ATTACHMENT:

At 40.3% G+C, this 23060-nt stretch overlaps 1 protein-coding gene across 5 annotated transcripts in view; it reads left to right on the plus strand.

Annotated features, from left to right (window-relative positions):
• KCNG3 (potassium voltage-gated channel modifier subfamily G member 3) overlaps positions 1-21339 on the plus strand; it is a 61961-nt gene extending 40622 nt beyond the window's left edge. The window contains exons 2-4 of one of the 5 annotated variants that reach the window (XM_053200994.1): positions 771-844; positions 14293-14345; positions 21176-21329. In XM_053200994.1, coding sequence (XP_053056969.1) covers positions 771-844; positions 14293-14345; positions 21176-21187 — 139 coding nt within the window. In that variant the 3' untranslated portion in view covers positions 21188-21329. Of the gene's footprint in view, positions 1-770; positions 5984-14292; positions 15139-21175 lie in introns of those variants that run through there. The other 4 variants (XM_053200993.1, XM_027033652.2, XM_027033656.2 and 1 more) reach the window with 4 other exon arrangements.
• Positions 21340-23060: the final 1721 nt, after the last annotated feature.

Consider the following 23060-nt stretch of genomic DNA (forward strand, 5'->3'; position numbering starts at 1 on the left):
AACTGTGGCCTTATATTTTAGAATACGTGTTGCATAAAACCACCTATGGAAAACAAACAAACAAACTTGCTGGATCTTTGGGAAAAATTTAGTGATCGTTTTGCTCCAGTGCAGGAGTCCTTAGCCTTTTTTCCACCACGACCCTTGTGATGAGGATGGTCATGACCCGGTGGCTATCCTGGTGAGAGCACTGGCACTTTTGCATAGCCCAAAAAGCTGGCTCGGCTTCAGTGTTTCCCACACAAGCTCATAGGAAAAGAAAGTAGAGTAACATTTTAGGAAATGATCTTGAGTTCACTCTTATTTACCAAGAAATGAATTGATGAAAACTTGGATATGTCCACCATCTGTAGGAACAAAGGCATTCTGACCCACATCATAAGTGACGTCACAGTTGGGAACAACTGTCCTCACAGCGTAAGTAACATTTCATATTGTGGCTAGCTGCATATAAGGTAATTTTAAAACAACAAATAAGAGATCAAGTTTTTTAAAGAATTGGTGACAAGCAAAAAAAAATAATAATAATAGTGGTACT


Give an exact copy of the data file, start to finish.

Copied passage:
At 40.3% G+C, this 23060-nt stretch overlaps 1 protein-coding gene across 5 annotated transcripts in view; it reads left to right on the plus strand.

Annotated features, from left to right (window-relative positions):
• KCNG3 (potassium voltage-gated channel modifier subfamily G member 3) overlaps positions 1-21339 on the plus strand; it is a 61961-nt gene extending 40622 nt beyond the window's left edge. The window contains exons 2-4 of one of the 5 annotated variants that reach the window (XM_053200994.1): positions 771-844; positions 14293-14345; positions 21176-21329. In XM_053200994.1, coding sequence (XP_053056969.1) covers positions 771-844; positions 14293-14345; positions 21176-21187 — 139 coding nt within the window. In that variant the 3' untranslated portion in view covers positions 21188-21329. Of the gene's footprint in view, positions 1-770; positions 5984-14292; positions 15139-21175 lie in introns of those variants that run through there. The other 4 variants (XM_053200993.1, XM_027033652.2, XM_027033656.2 and 1 more) reach the window with 4 other exon arrangements.
• Positions 21340-23060: the final 1721 nt, after the last annotated feature.

Consider the following 23060-nt stretch of genomic DNA (forward strand, 5'->3'; position numbering starts at 1 on the left):
AACTGTGGCCTTATATTTTAGAATACGTGTTGCATAAAACCACCTATGGAAAACAAACAAACAAACTTGCTGGATCTTTGGGAAAAATTTAGTGATCGTTTTGCTCCAGTGCAGGAGTCCTTAGCCTTTTTTCCACCACGACCCTTGTGATGAGGATGGTCATGACCCGGTGGCTATCCTGGTGAGAGCACTGGCACTTTTGCATAGCCCAAAAAGCTGGCTCGGCTTCAGTGTTTCCCACACAAGCTCATAGGAAAAGAAAGTAGAGTAACATTTTAGGAAATGATCTTGAGTTCACTCTTATTTACCAAGAAATGAATTGATGAAAACTTGGATATGTCCACCATCTGTAGGAACAAAGGCATTCTGACCCACATCATAAGTGACGTCACAGTTGGGAACAACTGTCCTCACAGCGTAAGTAACATTTCATATTGTGGCTAGCTGCATATAAGGTAATTTTAAAACAACAAATAAGAGATCAAGTTTTTTAAAGAATTGGTGACAAGCAAAAAAAAATAATAATAATAGTGGTACT